... As Terry says: You can't inhale too early...
Weeeell, not if your mouth is in the air you can't but otherwise ..? ;) :D

For me, not breathing underwater is actually a key. I've learnt that while whatever I want to do my body tries to do there are limits. What I want to do is only what my "conscious" mind wants to do, and my body (all the rest of me including most of my brain) deals with those "wants" a bit like a doting nanny might do those of a 2yr old. If it were not for that fact I would be constantly colliding with things, falling over, and much worse.

Getting out of my depth in water is not in my body's job description and it (I) consequently view the activity with more than a little suspicion. Although I know of my ability to breath through my mouth even when my mouth is still partly submerged, and enjoy playing with this, I don't have the necessary degree of subliminal confidence to do so when my attention is elsewhere, as it often is while swimming. Think less, swim more?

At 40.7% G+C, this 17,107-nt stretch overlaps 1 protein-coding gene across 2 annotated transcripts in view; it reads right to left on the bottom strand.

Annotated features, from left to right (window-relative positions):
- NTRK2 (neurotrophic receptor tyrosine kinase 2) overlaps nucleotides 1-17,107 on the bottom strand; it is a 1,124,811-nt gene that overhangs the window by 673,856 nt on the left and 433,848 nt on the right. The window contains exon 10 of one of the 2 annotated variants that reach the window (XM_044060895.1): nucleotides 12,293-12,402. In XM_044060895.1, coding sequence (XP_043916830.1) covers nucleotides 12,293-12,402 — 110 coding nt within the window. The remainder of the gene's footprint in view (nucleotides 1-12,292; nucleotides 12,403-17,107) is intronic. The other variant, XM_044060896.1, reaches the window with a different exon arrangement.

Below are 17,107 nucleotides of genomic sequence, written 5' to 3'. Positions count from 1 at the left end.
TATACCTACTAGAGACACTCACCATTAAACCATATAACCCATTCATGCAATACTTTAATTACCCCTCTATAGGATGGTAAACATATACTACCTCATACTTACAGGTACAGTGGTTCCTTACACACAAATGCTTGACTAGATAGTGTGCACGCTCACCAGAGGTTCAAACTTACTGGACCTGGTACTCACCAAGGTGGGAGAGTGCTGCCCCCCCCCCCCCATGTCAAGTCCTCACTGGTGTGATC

A dryland example of this is standing on one foot. I suspect we all favour standing on one foot rather than the other but it is relatively easy to become proficient standing on either. Recently snapping my hip in two has meant having to relearn the simple acts of standing and walking (my legs are now different lengths). Yet despite for instance actually favouring skiing on my left leg (pushing with my right) standing on that leg (only) remains a less "confident" action. Most of the time now I can switch from one leg to the other without having to rebalance or focus on getting that right. However still there remains a "wobble" in it. My left knee "wants" to be inboard rather than taking up the "correct" position between my hip (CoG) and foot. I see this as because if my balance fails to the inside I will "fall" onto my right foot whereas if my balance fails to the outside I will just fall.